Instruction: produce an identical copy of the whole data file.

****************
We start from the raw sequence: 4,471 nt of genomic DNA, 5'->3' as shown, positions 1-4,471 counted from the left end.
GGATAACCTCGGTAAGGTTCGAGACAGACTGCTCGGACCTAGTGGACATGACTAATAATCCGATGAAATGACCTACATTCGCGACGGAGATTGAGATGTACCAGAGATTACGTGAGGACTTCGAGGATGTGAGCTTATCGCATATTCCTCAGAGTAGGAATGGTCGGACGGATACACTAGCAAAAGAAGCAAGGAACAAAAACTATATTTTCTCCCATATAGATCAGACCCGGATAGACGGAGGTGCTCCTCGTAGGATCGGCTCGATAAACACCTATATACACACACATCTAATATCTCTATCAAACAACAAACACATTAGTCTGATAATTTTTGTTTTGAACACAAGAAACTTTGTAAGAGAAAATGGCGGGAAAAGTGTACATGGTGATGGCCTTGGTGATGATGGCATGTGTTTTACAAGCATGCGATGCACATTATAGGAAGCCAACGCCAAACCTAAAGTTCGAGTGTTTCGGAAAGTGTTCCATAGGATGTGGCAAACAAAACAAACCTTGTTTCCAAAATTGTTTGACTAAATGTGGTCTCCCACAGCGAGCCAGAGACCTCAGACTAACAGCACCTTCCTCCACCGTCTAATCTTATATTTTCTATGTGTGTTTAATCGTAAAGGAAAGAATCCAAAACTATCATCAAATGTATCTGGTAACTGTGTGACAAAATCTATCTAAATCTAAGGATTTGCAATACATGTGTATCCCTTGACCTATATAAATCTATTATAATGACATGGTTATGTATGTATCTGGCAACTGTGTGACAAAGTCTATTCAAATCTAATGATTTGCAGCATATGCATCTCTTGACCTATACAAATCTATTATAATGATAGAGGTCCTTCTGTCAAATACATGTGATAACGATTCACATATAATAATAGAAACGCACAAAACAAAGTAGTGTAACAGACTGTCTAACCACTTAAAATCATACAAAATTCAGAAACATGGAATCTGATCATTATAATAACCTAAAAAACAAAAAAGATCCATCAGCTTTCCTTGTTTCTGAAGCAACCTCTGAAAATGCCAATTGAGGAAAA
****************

We start from the raw sequence: 4,471 nt of genomic DNA, 5'->3' as shown, positions 1-4,471 counted from the left end.
GGATAACCTCGGTAAGGTTCGAGACAGACTGCTCGGACCTAGTGGACATGACTAATAATCCGATGAAATGACCTACATTCGCGACGGAGATTGAGATGTACCAGAGATTACGTGAGGACTTCGAGGATGTGAGCTTATCGCATATTCCTCAGAGTAGGAATGGTCGGACGGATACACTAGCAAAAGAAGCAAGGAACAAAAACTATATTTTCTCCCATATAGATCAGACCCGGATAGACGGAGGTGCTCCTCGTAGGATCGGCTCGATAAACACCTATATACACACACATCTAATATCTCTATCAAACAACAAACACATTAGTCTGATAATTTTTGTTTTGAACACAAGAAACTTTGTAAGAGAAAATGGCGGGAAAAGTGTACATGGTGATGGCCTTGGTGATGATGGCATGTGTTTTACAAGCATGCGATGCACATTATAGGAAGCCAACGCCAAACCTAAAGTTCGAGTGTTTCGGAAAGTGTTCCATAGGATGTGGCAAACAAAACAAACCTTGTTTCCAAAATTGTTTGACTAAATGTGGTCTCCCACAGCGAGCCAGAGACCTCAGACTAACAGCACCTTCCTCCACCGTCTAATCTTATATTTTCTATGTGTGTTTAATCGTAAAGGAAAGAATCCAAAACTATCATCAAATGTATCTGGTAACTGTGTGACAAAATCTATCTAAATCTAAGGATTTGCAATACATGTGTATCCCTTGACCTATATAAATCTATTATAATGACATGGTTATGTATGTATCTGGCAACTGTGTGACAAAGTCTATTCAAATCTAATGATTTGCAGCATATGCATCTCTTGACCTATACAAATCTATTATAATGATAGAGGTCCTTCTGTCAAATACATGTGATAACGATTCACATATAATAATAGAAACGCACAAAACAAAGTAGTGTAACAGACTGTCTAACCACTTAAAATCATACAAAATTCAGAAACATGGAATCTGATCATTATAATAACCTAAAAAACAAAAAAGATCCATCAGCTTTCCTTGTTTCTGAAGCAACCTCTGAAAATGCCAATTGAGGAAAA